The second reason I have them so high is that they are really good. The Twins have negated their lead in the A.L Central, but it’s not because the Sox are playing poorly. They have won seven of their last 10, they are very strong at home (42-19) and play well within their division (36-21). Their biggest weakness is probably their front-line starters, although Mark Buehrle occasionally shows flashes of greatness. On four occasions this year he has thrown eight innings and given up one earned run or less. On the other hand, he’s also had five starts where he allowed six earned runs or more. During the Sox’ 2005 Championship run Buehrle went 2-0 in three starts with a 3.47 ERA, so he has succeeded on the big stage.
The characteristic of this squad that makes me hearken back to 2005 is the brute size and strength of their lineup. I recall that when the Red Sox faced them that postseason every batter seemed like a legitimate threat, and this year’s team fits the same bill. They lead the league in homers and rank third in slugging and sixth in runs scored. Fourteen times they have scored 10 or more runs, going 13-1 in those games. In other words, they can mash. The roll call is paced by phenom and MVP candidate Carlos Quentin, he of the major league-best 34 homers, 95 RBI and impressive .292 average and .395 OBP, but also includes sluggers Jim Thome, Ken Griffey Jr., Nick Swisher, Paul Konerko and Jermaine Dye and table-setters Orlando Cabrera and A.J. Pierzynski. My guess is that there are plenty of pitchers on playoff hopefuls who would love to miss this team.
No. 1: Los Angeles Dodgers
As the immortal Mars Blackmon once said, “it’s gotta be the shoes.” In this case, we’ve been educated that it’s actually the hair. What, you expected Manny Ramirez to be docile? Ha - not in this lifetime. With the way he’s hitting, I’m thinking that Joe Torre will be able to tolerate the dreds. In his 16 games since sporting Dodger blue, Ramirez is batting a sizzling .424 with six homers and 21 RBI. The team has gone 10-6 over that same period, including a 6-1 mark against the formidable Brewers and Phillies last week to crawl into a tie for first place in the West with Arizona.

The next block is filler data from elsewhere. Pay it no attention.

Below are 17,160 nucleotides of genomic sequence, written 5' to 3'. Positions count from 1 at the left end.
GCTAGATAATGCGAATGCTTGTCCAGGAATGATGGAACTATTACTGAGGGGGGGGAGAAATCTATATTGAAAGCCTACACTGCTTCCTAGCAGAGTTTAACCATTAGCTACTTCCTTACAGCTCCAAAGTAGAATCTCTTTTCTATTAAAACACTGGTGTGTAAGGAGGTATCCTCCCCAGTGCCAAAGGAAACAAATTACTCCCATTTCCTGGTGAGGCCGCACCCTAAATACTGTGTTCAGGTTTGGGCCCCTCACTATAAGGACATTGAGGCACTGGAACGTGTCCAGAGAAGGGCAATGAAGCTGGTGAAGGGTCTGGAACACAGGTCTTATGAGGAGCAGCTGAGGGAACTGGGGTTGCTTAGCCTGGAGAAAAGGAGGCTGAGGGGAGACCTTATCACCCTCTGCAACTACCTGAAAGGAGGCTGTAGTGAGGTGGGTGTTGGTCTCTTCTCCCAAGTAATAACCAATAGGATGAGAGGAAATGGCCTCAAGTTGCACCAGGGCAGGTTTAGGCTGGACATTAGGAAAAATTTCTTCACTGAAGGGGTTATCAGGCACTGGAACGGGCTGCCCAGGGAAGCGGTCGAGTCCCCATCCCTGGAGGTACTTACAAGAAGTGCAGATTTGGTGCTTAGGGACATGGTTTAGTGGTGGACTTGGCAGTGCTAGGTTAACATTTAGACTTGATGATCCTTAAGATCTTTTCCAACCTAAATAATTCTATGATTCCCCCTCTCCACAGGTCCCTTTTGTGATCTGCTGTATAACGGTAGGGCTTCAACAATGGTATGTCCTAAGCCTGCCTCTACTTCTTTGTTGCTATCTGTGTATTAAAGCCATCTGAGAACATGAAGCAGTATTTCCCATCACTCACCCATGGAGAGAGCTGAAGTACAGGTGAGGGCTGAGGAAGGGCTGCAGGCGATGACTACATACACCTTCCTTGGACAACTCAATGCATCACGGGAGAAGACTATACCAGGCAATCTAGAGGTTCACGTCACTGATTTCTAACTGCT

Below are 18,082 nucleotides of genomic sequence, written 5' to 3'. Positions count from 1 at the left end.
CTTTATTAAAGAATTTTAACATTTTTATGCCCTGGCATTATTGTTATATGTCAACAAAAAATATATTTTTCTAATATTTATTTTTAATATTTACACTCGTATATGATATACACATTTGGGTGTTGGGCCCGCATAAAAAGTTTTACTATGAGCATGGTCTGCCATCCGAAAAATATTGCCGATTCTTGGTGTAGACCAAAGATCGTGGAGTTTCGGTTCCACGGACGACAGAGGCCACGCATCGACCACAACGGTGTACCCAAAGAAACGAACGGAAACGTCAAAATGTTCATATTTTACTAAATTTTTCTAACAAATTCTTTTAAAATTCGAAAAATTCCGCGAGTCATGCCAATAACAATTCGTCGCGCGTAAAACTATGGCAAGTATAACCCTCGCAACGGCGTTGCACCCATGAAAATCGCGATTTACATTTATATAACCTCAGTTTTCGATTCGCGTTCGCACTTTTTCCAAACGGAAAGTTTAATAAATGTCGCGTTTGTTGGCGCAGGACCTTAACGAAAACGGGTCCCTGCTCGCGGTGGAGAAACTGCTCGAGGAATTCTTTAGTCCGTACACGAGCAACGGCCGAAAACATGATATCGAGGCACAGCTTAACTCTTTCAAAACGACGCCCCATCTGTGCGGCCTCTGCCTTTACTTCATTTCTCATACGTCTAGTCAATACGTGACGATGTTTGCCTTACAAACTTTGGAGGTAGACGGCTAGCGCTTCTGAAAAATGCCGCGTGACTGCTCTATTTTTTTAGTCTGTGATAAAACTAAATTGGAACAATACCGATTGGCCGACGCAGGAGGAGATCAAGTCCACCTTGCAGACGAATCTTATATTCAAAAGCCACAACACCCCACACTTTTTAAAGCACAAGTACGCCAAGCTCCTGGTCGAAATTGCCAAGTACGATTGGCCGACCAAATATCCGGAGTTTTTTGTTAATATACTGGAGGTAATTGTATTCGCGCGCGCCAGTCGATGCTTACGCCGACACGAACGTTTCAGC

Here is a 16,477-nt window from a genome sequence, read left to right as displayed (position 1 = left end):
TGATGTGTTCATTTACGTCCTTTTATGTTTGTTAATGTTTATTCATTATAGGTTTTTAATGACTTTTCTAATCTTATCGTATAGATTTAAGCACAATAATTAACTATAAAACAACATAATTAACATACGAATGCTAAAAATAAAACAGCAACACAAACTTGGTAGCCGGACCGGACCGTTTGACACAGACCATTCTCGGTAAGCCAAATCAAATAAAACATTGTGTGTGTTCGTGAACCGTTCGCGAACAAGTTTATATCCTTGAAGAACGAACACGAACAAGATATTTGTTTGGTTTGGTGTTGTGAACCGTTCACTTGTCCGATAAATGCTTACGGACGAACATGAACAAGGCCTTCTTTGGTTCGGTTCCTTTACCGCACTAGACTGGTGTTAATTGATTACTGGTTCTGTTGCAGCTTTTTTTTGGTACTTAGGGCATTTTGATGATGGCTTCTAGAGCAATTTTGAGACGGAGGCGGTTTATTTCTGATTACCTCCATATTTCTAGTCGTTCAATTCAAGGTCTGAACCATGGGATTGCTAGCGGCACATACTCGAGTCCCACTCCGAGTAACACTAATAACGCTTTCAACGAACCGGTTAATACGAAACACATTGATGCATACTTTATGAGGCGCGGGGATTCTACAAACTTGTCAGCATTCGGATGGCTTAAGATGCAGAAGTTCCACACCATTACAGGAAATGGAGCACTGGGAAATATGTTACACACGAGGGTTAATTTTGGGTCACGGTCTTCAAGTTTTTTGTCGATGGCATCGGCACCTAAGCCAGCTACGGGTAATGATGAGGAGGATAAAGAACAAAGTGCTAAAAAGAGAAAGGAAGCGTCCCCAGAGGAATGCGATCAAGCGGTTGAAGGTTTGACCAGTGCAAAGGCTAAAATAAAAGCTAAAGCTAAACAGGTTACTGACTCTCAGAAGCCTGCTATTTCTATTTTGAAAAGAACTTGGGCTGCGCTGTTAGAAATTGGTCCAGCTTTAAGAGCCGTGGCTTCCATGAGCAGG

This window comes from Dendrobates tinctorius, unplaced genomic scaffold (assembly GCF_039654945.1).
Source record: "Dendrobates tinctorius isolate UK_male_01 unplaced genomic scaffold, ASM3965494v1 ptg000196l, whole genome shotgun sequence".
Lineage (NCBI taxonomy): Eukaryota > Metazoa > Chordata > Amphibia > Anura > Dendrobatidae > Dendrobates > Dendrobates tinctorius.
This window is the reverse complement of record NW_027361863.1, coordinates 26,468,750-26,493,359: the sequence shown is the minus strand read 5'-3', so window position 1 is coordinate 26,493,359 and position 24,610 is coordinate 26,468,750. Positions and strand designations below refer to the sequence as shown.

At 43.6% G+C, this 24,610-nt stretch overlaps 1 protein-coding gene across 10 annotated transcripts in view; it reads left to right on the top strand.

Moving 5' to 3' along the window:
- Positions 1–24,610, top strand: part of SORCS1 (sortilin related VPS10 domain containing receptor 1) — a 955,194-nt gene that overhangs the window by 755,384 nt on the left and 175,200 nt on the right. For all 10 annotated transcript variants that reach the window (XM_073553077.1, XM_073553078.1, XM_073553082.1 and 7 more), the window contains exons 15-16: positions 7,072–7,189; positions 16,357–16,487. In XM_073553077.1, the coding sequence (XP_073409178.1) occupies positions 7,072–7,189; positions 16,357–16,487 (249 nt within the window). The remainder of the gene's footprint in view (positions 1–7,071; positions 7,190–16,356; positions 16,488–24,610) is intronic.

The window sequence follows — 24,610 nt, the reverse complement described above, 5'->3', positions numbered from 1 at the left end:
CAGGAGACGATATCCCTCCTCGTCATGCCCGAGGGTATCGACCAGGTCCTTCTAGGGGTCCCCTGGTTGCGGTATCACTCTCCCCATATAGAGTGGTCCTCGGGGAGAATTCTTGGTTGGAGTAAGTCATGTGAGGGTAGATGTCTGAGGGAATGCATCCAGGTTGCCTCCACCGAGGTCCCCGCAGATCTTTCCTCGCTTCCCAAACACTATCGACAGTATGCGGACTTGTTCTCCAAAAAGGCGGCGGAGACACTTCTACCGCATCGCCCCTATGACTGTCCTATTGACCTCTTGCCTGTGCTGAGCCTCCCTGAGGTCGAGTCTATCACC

Ramirez’ biggest contribution might be seen in his teammates’ production. Budding superstar Matt Kemp has struggled mightily in classic Pedro Cerrano fashion with the breaking ball early in his career. I would think, and hope, that Kemp is picking whatever happens to be in Manny’s brain. Over the last 14 days Kemp is batting .333, slugging .550 and has scored 13 runs. Veteran Jeff Kent has also been rejuvenated since finding himself in the enviable position of hitting in the spot ahead of Ramirez. With the extra protection behind him, Kent is batting .467.
The real reason the Dodgers take the cake this week is all in the title: The Spoiler. Can you imagine the pain and suffering inflicted should the Dodgers steal the Yankees manager and the Red Sox’ best player and win a World Series title? It’s all about the emotions: Love and hate. We all hate the Yankees, and now most people hate the Sox, and the love is just as passionate on the supportive sides, so this would be the spoiler of spoilers. Oh yeah - that would mean you’re still hurting too, Chicago. The pain!
Sean Raposa’s My Five column runs every Tuesday here on National Pastime. He can be reached at firstname.lastname@example.org.
Photos by The Associated Press
Be sure to check out our previous My Five columns: Starting rotations, The power alleys, MLB’s best bullpens, The table setters, Young guns, Burgeoning bats, Favorite first-half storylines, X-Factors, Financial blunders, Superbad Awards, Rounders, Contenders.